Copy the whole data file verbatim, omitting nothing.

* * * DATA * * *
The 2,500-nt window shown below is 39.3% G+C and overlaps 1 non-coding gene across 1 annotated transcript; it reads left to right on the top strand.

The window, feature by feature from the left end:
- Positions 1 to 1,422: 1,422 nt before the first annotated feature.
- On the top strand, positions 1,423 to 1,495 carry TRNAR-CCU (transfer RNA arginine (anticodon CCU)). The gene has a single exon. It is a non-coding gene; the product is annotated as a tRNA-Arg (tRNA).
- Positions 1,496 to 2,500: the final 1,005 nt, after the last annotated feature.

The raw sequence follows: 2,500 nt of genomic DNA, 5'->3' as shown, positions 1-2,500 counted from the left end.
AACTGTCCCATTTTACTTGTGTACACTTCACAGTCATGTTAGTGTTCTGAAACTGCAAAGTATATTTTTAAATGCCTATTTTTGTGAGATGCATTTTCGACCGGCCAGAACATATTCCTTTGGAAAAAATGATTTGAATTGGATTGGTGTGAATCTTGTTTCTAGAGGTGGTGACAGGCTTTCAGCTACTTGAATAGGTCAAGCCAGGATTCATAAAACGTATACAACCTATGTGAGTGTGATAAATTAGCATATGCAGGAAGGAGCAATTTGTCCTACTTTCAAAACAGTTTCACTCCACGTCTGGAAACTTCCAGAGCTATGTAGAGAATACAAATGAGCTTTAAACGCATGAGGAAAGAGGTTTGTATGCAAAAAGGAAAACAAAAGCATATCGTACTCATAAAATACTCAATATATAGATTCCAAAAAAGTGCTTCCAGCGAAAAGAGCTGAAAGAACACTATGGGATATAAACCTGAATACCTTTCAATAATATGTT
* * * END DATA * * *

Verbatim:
The 2,500-nt window shown below is 39.3% G+C and overlaps 1 non-coding gene across 1 annotated transcript; it reads left to right on the top strand.

The window, feature by feature from the left end:
- Positions 1 to 1,422: 1,422 nt before the first annotated feature.
- On the top strand, positions 1,423 to 1,495 carry TRNAR-CCU (transfer RNA arginine (anticodon CCU)). The gene has a single exon. It is a non-coding gene; the product is annotated as a tRNA-Arg (tRNA).
- Positions 1,496 to 2,500: the final 1,005 nt, after the last annotated feature.

The raw sequence follows: 2,500 nt of genomic DNA, 5'->3' as shown, positions 1-2,500 counted from the left end.
AACTGTCCCATTTTACTTGTGTACACTTCACAGTCATGTTAGTGTTCTGAAACTGCAAAGTATATTTTTAAATGCCTATTTTTGTGAGATGCATTTTCGACCGGCCAGAACATATTCCTTTGGAAAAAATGATTTGAATTGGATTGGTGTGAATCTTGTTTCTAGAGGTGGTGACAGGCTTTCAGCTACTTGAATAGGTCAAGCCAGGATTCATAAAACGTATACAACCTATGTGAGTGTGATAAATTAGCATATGCAGGAAGGAGCAATTTGTCCTACTTTCAAAACAGTTTCACTCCACGTCTGGAAACTTCCAGAGCTATGTAGAGAATACAAATGAGCTTTAAACGCATGAGGAAAGAGGTTTGTATGCAAAAAGGAAAACAAAAGCATATCGTACTCATAAAATACTCAATATATAGATTCCAAAAAAGTGCTTCCAGCGAAAAGAGCTGAAAGAACACTATGGGATATAAACCTGAATACCTTTCAATAATATGTT